The City of Boston is in the midst of a housing crisis. Families who have lived in their homes for five, 10, 20 years are being displaced because rents are too expensive. The price of purchasing a home in the city has increased more than two-and-a-half times between 1995 and 2005.
As the newly elected District 4 Boston City Councilor representing Dorchester, Mattapan, Jamaica Plain and Roslindale, a diverse cross-section of the city, I see the effects this crisis is having on our seniors, veterans and middle-income families who have been in the city for generations but are now contemplating moving elsewhere. Without sustainable source of adequate funding for affordable housing, we will continue to head in this direction.
This is why I co-sponsored the Community Preservation Act (CPA) in the Council and made it one of my top priorities!
The CPA, if passed in November, would establish a local, dedicated fund required to be used for the creation of affordable housing. While the average homeowner would be expected to pay approximately $24 per year, the city is expected to receive between $16 million and $20 million annually. In addition to combatting the housing crisis and keeping our hardworking families in Boston, the CPA can only be used for two other purposes: parks and historical preservation.
While our parks and historical sites, including the Mount Hope Cemetery in my district, are often reduced in the list of budget priorities behind our schools, public safety and housing needs, the CPA brings endless possibilities for transforming our parks, playgrounds, trails, gardens and recreational spaces, and rehabilitating our frequently visited historical sites.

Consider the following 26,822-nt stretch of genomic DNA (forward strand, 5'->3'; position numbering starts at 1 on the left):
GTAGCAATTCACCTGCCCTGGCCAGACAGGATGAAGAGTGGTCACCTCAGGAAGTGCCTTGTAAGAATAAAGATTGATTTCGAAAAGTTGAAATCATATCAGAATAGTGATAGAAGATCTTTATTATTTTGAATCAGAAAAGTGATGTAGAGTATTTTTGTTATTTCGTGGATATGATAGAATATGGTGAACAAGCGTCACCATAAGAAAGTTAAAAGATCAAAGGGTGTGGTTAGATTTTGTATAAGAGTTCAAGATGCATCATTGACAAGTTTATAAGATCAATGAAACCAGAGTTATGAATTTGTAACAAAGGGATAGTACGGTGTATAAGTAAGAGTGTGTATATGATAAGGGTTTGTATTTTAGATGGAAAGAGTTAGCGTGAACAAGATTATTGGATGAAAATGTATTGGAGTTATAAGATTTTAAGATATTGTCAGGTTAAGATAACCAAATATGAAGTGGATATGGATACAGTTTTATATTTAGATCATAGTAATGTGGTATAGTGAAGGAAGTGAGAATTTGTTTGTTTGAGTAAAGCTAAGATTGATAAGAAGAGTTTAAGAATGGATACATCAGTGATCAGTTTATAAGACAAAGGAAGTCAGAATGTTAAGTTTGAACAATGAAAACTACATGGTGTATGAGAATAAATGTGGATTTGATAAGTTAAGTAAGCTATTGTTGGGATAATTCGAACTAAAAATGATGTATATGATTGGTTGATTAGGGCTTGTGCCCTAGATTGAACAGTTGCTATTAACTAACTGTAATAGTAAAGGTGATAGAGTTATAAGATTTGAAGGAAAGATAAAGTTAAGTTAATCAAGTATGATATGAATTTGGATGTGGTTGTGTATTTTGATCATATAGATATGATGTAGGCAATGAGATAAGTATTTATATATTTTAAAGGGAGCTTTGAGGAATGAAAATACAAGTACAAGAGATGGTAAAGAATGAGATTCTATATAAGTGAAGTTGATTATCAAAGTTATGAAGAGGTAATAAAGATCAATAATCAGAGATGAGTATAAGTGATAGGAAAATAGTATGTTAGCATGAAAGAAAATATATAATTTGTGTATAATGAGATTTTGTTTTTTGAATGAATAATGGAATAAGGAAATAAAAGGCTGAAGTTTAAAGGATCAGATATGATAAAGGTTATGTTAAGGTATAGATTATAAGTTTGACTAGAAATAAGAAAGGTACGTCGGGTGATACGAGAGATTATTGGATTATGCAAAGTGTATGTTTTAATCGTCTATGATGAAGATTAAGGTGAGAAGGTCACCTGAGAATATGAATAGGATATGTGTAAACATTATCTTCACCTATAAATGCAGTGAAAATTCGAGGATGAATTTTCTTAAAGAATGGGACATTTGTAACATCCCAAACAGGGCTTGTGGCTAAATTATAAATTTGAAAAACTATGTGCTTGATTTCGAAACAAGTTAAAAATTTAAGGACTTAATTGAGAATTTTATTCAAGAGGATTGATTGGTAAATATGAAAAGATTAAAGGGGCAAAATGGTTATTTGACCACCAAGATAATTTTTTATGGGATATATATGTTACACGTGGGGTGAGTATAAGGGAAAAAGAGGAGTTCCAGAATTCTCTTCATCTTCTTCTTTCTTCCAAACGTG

As if these benefits weren’t enough, the CPA is a proven job creator, as evidenced by the 161 municipalities that have adopted it. According to a study by UMass Boston, within the first five years of passing the CPA, building 3,000 new homes in Boston would create 10,755 construction jobs. Job creation from parks and historic preservation projects would further boost the economic impact.
As Boston taxpayers, we pay into the CPA state fund through our transactions at the registry of deeds yet see no return because Boston, unlike the other 161 municipalities, has not adopted the CPA. It is time for Boston to reap the benefits of the CPA and we can only do that if we all vote YES on Question 5 in November.
I am proud to support the Yes Better Boston ballot initiative campaign. Please make sure to complete the entire ballot on Nov. 8 and vote YES on Question 5. The future of our communities and city depends on ensuring this revenue finally becomes available to us.
Andrea J. Campbell is the Boston District 4 City Councilor. Campbell responded to a request from Jamaica Plain News to discuss her position on Question 5.